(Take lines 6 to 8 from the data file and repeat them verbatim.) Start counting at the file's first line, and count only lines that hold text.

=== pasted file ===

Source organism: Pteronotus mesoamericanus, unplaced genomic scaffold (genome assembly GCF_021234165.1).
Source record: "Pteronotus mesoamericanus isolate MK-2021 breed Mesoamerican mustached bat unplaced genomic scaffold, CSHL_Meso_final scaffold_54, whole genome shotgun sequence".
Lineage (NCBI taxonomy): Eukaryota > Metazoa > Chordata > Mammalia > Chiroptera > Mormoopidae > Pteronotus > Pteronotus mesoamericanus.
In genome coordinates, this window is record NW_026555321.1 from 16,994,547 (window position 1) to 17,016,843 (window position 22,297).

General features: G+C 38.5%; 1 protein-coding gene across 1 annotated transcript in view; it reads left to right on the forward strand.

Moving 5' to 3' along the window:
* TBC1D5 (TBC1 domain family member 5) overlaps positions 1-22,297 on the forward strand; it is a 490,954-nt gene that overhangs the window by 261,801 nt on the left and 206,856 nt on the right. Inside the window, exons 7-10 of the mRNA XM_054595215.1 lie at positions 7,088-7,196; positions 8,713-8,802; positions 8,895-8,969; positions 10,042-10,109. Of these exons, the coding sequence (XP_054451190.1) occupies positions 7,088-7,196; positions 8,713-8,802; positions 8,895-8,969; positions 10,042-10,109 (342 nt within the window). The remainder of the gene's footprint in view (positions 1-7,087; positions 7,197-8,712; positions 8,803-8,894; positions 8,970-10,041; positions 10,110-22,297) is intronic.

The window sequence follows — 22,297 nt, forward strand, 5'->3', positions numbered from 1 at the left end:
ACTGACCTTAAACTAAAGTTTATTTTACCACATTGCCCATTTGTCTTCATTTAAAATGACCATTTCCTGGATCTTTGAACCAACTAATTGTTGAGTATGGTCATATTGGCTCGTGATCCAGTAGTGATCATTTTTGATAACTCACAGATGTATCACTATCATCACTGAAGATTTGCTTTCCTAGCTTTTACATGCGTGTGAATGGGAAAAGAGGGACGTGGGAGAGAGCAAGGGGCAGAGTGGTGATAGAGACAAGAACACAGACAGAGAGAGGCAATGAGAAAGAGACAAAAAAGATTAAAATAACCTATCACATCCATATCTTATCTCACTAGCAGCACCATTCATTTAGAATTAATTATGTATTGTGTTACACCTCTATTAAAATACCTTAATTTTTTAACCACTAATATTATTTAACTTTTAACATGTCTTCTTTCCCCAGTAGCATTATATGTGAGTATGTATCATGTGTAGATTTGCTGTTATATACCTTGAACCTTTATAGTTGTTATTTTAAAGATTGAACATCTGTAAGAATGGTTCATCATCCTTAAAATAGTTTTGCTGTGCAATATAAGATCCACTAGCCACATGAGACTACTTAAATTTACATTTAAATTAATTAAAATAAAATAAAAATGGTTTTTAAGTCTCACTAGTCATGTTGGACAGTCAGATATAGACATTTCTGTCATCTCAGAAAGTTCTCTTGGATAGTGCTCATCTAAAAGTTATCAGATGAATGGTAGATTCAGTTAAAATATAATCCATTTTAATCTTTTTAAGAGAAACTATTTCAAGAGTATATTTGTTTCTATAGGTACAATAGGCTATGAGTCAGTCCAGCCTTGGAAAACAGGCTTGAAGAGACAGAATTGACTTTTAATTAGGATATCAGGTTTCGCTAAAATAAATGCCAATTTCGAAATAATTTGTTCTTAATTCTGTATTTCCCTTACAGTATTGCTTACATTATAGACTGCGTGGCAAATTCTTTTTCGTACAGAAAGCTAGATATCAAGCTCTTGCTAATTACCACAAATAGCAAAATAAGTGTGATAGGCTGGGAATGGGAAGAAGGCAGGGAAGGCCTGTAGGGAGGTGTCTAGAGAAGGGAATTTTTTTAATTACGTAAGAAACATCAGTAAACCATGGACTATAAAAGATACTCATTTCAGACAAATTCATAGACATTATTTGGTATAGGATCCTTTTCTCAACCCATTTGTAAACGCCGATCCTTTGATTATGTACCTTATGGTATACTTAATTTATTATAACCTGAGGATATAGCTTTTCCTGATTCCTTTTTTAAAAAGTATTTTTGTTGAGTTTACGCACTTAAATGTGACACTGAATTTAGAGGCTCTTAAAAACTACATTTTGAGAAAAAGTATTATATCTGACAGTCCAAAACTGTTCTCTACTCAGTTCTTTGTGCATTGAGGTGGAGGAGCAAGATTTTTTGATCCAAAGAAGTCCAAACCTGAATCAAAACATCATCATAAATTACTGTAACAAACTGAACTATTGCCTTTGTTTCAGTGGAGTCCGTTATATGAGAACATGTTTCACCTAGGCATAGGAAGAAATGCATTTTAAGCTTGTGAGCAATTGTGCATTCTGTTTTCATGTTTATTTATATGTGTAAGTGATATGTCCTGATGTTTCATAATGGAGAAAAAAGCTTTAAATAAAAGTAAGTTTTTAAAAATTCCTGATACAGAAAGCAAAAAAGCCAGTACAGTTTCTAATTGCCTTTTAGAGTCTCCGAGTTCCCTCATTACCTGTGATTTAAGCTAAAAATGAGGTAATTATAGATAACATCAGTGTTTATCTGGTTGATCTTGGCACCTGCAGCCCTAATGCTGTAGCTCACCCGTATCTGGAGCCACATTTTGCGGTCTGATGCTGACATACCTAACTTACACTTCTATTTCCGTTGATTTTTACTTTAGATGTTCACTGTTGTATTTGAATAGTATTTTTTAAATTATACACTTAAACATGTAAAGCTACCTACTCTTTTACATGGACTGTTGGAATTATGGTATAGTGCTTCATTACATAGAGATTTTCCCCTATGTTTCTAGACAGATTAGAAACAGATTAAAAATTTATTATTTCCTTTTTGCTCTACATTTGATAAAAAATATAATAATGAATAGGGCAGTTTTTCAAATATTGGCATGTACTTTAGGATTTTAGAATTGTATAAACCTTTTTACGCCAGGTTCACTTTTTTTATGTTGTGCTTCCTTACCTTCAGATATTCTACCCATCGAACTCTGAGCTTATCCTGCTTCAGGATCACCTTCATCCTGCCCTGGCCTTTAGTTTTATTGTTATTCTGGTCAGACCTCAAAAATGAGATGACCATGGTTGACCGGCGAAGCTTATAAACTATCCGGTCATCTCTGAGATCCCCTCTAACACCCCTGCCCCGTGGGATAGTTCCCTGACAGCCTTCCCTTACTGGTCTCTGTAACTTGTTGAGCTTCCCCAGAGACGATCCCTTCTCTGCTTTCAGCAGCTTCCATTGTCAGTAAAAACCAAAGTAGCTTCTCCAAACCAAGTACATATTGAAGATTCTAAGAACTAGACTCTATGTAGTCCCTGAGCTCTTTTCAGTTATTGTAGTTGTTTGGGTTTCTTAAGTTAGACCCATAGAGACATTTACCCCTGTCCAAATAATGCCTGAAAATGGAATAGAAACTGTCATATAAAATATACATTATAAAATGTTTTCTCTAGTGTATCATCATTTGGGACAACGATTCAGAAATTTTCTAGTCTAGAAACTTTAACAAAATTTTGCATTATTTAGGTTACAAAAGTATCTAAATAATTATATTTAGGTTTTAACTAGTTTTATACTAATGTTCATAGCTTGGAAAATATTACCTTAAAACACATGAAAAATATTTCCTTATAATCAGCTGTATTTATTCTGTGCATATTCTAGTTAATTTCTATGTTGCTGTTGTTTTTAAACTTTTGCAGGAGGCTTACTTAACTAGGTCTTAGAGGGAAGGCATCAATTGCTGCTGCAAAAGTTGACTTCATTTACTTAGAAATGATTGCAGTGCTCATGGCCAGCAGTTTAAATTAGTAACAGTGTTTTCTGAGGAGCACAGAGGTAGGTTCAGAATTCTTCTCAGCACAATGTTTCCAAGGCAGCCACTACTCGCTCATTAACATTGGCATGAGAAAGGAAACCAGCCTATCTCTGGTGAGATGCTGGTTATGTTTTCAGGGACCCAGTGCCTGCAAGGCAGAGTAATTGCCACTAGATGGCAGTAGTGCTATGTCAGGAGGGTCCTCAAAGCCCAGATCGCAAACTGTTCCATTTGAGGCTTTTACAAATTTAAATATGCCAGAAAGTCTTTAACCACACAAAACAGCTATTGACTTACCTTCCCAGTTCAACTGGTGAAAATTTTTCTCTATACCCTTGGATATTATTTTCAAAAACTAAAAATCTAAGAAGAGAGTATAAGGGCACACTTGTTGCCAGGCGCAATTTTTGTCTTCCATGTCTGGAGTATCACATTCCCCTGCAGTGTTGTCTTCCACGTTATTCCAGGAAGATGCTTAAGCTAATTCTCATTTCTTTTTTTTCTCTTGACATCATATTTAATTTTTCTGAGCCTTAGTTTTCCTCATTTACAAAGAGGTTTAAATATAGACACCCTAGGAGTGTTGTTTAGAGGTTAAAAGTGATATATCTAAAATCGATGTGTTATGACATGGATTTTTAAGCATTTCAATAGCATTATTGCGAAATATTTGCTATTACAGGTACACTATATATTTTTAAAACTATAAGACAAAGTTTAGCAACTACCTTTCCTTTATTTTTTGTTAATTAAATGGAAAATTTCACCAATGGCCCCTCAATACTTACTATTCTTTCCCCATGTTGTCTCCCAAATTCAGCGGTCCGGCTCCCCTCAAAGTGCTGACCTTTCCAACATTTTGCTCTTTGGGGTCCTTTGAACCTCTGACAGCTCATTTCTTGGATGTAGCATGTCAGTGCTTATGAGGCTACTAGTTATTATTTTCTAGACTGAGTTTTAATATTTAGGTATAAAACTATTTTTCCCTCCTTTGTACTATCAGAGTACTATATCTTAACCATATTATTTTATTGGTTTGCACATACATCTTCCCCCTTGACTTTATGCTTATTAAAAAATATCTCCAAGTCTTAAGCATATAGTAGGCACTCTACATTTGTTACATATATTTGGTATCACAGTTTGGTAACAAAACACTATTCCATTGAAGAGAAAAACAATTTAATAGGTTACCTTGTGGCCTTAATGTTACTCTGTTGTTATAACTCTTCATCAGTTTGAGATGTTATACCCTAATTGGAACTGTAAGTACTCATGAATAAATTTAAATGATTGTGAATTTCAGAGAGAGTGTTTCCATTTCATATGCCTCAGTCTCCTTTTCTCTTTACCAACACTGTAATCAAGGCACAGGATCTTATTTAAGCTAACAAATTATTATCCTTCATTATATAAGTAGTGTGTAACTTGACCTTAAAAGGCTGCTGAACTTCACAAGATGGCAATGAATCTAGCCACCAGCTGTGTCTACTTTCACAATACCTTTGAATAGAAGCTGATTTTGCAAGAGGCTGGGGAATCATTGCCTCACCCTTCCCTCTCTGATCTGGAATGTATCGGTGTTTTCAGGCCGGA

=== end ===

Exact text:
Moving 5' to 3' along the window:
* TBC1D5 (TBC1 domain family member 5) overlaps positions 1-22,297 on the forward strand; it is a 490,954-nt gene that overhangs the window by 261,801 nt on the left and 206,856 nt on the right. Inside the window, exons 7-10 of the mRNA XM_054595215.1 lie at positions 7,088-7,196; positions 8,713-8,802; positions 8,895-8,969; positions 10,042-10,109. Of these exons, the coding sequence (XP_054451190.1) occupies positions 7,088-7,196; positions 8,713-8,802; positions 8,895-8,969; positions 10,042-10,109 (342 nt within the window). The remainder of the gene's footprint in view (positions 1-7,087; positions 7,197-8,712; positions 8,803-8,894; positions 8,970-10,041; positions 10,110-22,297) is intronic.

The window sequence follows — 22,297 nt, forward strand, 5'->3', positions numbered from 1 at the left end: